This metaphor does lead to a sense of nihilism. It doesn’t matter. Everyone is going to die anyway. Human beings are evil. The number of characters who screw each other over for a chance to survive is truly depressing. Watching these people behave horribly and betray one another is just wearying. The bad survive and the good get eaten. It’s depressing. I’ve always found zombie stories depressing. As we’ve seen in the past year or so, people do engage in violence and evil when pushed by stress. But we’ve also seen exceptional kindness and support int he face a global catastrophe. Watching people during Covid justify their selfishness and cruelty reminded me of the backstabbers in Train to Busan. There’s a lot of evil, selfishness, and cruelty in the world. But there can also be hope. Zombie movies rarely show the hopeful community that lives and works together for the betterment of all. Maybe it’s a fantasy that a world in a zombie apocalypse would behave decently, but it’s a fantasy I’d like to have.
All that said, this is a depressing, but very powerful thriller. It’s a good zombie movie although watching an apocalypse feels redundant in today’s world. It’s currently streaming on Amazon Prime.
This alien home invasion story combines some haunted house style thrills with a strong family drama that ends up being a really solid little horror movie.
Released in 2013, this film stars Keri Russel as Lacy, and Josh Hamilton as Daniel, a married couple struggling since Daniel lost his job. They are trying their best to keep their struggles quiet from their friends and neighbors and ultimately from each other. One night, Lacy wakes up and discovers all the food in their kitchen has been strewn across the floor. The next night, she discovers a bizarre tableau of household items arranged in the kitchen. Things only get weirder and scarier from there as their young son Sammy, played by Kadan Rockett, seems to be the target of an alien infestation.
What works about the movie? There are some great scares in this one. I jumped several times. The movie has a few nice set ups and payoffs as in one creepy moment when Lacy is going to check on Sammy and sees something standing over Sammy’s bed. It’s such a brief glimpse and the thing standing over him is so creepy looking that it serves as a great jump. I really went for it. And there are several moments like this throughout the movie.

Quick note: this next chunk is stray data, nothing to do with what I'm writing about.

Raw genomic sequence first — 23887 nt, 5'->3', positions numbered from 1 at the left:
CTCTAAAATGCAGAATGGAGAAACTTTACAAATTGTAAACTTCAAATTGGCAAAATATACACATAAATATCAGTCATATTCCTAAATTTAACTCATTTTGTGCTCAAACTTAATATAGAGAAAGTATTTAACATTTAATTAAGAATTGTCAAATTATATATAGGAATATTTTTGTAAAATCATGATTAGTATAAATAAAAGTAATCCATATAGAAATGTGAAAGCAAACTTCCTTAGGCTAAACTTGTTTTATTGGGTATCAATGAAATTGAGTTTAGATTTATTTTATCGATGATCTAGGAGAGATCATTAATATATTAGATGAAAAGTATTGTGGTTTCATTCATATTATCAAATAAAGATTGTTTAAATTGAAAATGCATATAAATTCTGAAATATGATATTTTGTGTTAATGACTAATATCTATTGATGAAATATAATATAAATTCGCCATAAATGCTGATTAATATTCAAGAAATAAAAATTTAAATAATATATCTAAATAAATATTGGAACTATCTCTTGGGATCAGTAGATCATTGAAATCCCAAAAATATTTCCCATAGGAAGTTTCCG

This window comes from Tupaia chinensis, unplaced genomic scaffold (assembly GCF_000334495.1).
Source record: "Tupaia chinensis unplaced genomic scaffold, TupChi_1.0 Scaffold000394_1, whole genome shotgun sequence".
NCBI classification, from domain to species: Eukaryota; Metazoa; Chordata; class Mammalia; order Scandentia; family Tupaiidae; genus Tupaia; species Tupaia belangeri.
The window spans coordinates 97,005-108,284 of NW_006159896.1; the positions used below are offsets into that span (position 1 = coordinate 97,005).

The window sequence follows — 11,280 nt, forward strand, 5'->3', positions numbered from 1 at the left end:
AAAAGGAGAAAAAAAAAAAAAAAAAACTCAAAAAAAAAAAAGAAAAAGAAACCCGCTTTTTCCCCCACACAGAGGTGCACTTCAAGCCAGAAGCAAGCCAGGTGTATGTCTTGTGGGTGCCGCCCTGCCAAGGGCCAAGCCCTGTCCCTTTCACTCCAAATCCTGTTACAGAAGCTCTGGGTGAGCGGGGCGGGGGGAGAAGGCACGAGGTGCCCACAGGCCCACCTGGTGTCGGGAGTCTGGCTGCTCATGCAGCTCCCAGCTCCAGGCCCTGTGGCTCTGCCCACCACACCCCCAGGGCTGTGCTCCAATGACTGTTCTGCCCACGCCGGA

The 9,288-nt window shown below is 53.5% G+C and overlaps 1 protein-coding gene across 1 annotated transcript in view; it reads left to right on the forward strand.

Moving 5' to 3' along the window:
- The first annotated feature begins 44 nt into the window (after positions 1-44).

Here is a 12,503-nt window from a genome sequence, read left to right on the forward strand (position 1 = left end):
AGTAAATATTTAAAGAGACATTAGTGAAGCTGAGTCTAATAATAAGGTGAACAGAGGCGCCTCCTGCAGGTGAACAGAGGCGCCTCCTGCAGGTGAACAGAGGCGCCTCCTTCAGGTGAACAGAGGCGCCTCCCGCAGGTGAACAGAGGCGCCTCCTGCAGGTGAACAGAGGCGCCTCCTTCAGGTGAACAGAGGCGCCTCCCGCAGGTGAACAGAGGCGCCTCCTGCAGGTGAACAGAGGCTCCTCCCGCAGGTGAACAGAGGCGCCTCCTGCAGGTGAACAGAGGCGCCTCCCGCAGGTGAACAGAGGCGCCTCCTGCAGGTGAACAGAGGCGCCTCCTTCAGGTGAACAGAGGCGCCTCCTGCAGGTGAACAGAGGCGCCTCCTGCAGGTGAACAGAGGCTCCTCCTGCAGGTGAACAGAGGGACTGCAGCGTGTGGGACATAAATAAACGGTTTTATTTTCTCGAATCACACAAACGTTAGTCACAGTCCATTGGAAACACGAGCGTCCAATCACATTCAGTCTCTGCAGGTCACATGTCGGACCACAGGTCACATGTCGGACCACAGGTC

The film doesn’t operate like an alien story. It’s not Close Encounters or Signs. It feels like a haunted house movie. These aliens are invading their home with unknown intent. This taps into something I love in scary movies where the home is the center of the terror. The one place you should feel safest is the place where you are least safe. It also serves to make the aliens more interesting. They remain enigmatic and shadowy creatures. Once I see an alien in a movie their intrigue is always diminished.
The film is about a lot more than just the spooky aliens. It really is the story of a family falling apart. Daniel is trying so hard to keep it together that he ends up crushing his family and denying the horror around them. He alienates everyone around him. It’s about a marriage that isn’t working until the couple start to work together and even then it might be too late. It’s a compelling story, but it’s also a frustrating one. Daniel is such a bull headed jerk throughout the story that it becomes difficult to watch him make one wrong decision after another.
This also leads to some pacing issues. The second act is full of scenes of something crazy happening and Daniel denying it. When aliens are invading your home, and your life is plagued with unexplainable phenomena it’s time to start listen to your family and stop being such a jerk. It gets repetitive and slows the movie down.
All in all, I enjoyed the movie. It had some chills. It had a solid story. I enjoyed it. It didn’t revolutionize my horror movie experience, but I had fun with it.
This 2018 horror comedy has a few good moments and some refreshing self awareness about the genre, but it’s poor writing sinks the film in the end.
Currently streaming on Amazon, this movie follows Dax, a young horror movie fan who wants to attend a horror convention called Blood Fest. However when his staunchly anti horror psychologist father finds his convention pass, he forbids Dax from attending. With the help of his friends Sam and Krill, Dax sneaks into the convention. Once there, they discover that the convention is really a ruse to lure people into a real life horror movie. Convention employees begin murdering guests with chainsaws and knives living out their deranged horror movie fantasies. Dax and his friends must make their way through miles of their worst nightmares come to life in order to survive.